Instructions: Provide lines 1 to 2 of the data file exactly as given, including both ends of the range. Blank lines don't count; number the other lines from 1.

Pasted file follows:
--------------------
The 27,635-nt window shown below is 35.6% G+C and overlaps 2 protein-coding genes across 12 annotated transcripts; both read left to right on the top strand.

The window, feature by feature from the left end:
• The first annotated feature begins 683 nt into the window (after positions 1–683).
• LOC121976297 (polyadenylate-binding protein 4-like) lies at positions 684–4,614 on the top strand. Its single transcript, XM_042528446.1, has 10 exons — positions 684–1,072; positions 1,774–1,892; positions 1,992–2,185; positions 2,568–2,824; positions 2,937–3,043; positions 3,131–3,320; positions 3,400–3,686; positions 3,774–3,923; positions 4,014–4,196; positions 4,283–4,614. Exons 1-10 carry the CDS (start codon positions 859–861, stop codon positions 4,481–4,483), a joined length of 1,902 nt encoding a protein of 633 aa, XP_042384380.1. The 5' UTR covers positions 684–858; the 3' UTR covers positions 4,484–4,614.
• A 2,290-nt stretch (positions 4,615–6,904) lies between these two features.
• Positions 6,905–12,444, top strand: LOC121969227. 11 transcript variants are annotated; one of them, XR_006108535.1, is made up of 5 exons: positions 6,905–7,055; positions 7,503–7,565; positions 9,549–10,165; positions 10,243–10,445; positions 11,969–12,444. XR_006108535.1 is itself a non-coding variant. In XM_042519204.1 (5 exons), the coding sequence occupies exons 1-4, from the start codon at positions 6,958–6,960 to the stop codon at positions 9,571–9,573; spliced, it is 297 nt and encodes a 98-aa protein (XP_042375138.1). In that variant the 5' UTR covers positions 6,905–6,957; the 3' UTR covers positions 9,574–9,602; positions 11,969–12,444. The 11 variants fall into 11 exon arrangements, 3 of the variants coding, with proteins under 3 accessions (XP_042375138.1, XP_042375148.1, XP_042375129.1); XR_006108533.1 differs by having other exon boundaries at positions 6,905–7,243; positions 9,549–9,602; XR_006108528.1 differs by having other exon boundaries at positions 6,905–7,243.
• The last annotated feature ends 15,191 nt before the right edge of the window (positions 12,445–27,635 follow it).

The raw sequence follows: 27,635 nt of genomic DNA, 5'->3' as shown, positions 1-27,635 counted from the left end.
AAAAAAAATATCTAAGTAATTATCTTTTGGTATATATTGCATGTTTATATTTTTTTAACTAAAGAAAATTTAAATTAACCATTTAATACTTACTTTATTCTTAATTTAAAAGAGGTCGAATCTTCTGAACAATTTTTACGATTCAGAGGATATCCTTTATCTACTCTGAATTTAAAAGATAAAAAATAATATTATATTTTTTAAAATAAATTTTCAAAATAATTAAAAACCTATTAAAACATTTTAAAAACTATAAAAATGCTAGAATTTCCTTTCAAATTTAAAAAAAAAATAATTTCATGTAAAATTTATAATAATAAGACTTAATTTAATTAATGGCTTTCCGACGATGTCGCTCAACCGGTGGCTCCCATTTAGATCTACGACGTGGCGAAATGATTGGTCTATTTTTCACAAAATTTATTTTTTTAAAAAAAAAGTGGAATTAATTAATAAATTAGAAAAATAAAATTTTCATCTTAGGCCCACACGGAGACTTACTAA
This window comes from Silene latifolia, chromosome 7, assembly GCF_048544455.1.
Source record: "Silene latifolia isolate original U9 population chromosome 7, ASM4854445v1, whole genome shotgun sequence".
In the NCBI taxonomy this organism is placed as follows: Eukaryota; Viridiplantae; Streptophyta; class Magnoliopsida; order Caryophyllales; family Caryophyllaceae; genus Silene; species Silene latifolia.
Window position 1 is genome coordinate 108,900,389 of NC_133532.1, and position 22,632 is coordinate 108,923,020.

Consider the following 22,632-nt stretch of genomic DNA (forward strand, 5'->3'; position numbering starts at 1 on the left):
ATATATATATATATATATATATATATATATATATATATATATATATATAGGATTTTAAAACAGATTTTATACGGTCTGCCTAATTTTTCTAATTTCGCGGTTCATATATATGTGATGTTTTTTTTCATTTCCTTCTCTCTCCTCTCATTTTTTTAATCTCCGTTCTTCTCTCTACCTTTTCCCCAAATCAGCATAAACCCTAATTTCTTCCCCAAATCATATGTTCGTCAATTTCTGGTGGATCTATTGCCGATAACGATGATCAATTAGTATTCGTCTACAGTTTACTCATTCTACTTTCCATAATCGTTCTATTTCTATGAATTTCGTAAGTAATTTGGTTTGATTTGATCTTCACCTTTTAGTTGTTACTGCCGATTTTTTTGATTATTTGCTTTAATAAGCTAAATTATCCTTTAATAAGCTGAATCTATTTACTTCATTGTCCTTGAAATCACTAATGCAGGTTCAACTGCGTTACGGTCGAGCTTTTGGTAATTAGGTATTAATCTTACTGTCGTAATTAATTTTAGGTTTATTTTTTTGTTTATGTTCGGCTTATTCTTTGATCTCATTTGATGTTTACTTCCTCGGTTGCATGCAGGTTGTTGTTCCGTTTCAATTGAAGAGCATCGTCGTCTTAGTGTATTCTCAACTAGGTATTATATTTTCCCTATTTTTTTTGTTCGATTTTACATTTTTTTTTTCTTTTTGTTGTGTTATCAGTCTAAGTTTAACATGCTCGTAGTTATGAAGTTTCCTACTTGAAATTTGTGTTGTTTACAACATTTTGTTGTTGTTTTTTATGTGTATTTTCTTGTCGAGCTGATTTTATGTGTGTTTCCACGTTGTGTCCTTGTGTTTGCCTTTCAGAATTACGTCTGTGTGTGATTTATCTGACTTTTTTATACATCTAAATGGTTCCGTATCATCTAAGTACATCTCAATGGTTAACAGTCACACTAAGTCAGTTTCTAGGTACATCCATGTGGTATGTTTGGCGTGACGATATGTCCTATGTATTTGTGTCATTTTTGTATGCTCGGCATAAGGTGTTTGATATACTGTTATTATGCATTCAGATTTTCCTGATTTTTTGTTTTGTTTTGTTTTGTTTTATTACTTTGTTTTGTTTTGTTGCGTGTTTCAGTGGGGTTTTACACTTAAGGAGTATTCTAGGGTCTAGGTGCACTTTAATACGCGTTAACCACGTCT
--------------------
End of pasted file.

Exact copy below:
The 27,635-nt window shown below is 35.6% G+C and overlaps 2 protein-coding genes across 12 annotated transcripts; both read left to right on the top strand.

The window, feature by feature from the left end: